The ability of the IRS to seize money and property to pay tax debts is far reaching. However, its reach does not extend to a taxpayer's life insurance policy once it is paid out to a beneficiary. However, if the taxpayer failed to name a beneficiary or named a minor child as such, the IRS can take the life insurance policy and use the proceeds to pay the deceased insured's back taxes.
Proceeds Not Taxable
If you are the beneficiary of a life insurance policy, you will receive a payout from the policy upon the insured's death. In general, these proceeds are not considered income, so you do don't have to report them as such on your personal income tax return and the IRS will not tax them. However, any interest paid on this money is taxable and must be reported.
Debts Owed by Insured
If the insured owed taxes at the time of his death, the IRS cannot seize the benefits paid to a beneficiary from his life insurance policy. In other words, the IRS cannot seize the money paid to you as the beneficiary of a life insurance policy for debts owed by the person who took out that policy. This is because once the benefits are paid to you as the beneficiary, the proceeds are your property.
When Proceeds May Be Seized
The IRS may seize life insurance proceeds in a few limited circumstances. If the insured failed to name a beneficiary or named a minor as beneficiary, the IRS can seize the life insurance proceeds to pay the insured's tax debts. The same is true for other creditors. The IRS can also seize life insurance proceeds if the named beneficiary is no longer living. In this case, it is as if the policy doesn't have a beneficiary at all.
Protecting Proceeds From Seizure
To ensure life insurance proceeds are not seized by the IRS, the insured can name one or more alternate beneficiaries. In the event the primary beneficiary dies early, this will prevent the policy from being without a beneficiary. The insured could also name as beneficiary a trust, which is administered by a trustee. After the insured's death, the trustee would allocate the life insurance proceeds as instructed by the trust terms. This is a helpful tool for insureds who want to leave life insurance to a minor child.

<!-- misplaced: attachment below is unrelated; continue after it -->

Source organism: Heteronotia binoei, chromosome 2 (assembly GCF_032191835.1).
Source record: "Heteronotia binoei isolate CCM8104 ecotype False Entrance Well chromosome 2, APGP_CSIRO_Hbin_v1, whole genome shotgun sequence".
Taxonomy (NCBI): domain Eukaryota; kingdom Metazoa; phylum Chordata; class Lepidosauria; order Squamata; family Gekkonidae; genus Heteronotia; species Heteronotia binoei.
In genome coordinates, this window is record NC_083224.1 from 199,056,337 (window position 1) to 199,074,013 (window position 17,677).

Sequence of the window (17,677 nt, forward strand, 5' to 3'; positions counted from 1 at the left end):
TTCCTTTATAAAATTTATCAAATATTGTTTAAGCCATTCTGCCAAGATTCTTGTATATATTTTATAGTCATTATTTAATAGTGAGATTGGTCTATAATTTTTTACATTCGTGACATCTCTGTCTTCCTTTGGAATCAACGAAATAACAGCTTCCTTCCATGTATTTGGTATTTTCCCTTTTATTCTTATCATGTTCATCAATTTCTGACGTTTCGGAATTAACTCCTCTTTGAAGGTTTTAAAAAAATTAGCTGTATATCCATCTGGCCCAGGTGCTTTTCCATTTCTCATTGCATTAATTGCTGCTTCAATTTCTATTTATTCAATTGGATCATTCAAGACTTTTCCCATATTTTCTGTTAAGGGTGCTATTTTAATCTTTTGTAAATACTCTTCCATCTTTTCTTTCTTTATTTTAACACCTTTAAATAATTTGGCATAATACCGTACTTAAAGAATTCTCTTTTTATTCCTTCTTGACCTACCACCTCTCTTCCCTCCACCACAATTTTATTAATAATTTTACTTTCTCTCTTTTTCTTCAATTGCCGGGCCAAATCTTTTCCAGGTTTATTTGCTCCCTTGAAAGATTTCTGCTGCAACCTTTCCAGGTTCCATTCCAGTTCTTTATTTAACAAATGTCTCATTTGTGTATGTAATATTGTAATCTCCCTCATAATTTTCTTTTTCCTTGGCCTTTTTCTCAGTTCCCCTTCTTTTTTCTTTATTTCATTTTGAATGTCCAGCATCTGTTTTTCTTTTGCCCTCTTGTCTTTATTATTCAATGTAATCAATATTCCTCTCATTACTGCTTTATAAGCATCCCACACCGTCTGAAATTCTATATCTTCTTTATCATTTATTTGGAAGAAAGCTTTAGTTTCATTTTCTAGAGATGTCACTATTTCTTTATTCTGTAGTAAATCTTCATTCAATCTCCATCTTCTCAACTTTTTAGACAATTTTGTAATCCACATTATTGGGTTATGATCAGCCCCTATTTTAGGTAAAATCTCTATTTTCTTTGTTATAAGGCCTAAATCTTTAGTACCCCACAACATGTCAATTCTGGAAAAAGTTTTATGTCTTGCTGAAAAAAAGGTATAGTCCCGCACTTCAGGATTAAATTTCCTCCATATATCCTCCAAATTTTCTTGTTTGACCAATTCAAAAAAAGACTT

- IRS: Life Insurance and Disability Insurance Proceeds
- Law Dictionary: Can the IRS Seize Money from a Life Insurance Policy After It’s Paid to the Beneficiary?
- Insurance Providers: Can the IRS Seize Life Insurance Benefits?
- Genworth: Life Insurance Claims FAQs
- Life Health Pro: Naming Life Insurance Beneficiaries -- What Clients Do Wrong, and How to Make It Right
- Hemera Technologies/AbleStock.com/Getty Images
- What Happens When You Die & Owe Taxes?
- Tax Liability When Closing IRA Account for Deceased
- Can the IRS Take the Deceased Owner's Life Insurance for Back Taxes?
- How to List a Charity as Your Beneficiary
- What Happens to IRA Assets When a Person Dies?
- Can Creditors Go After Life Insurance?
- Can the Executor of a Will Spend the Money Any Way He Wants?
- Can Creditors of the Beneficiary's Go After His Irrevocable Trust?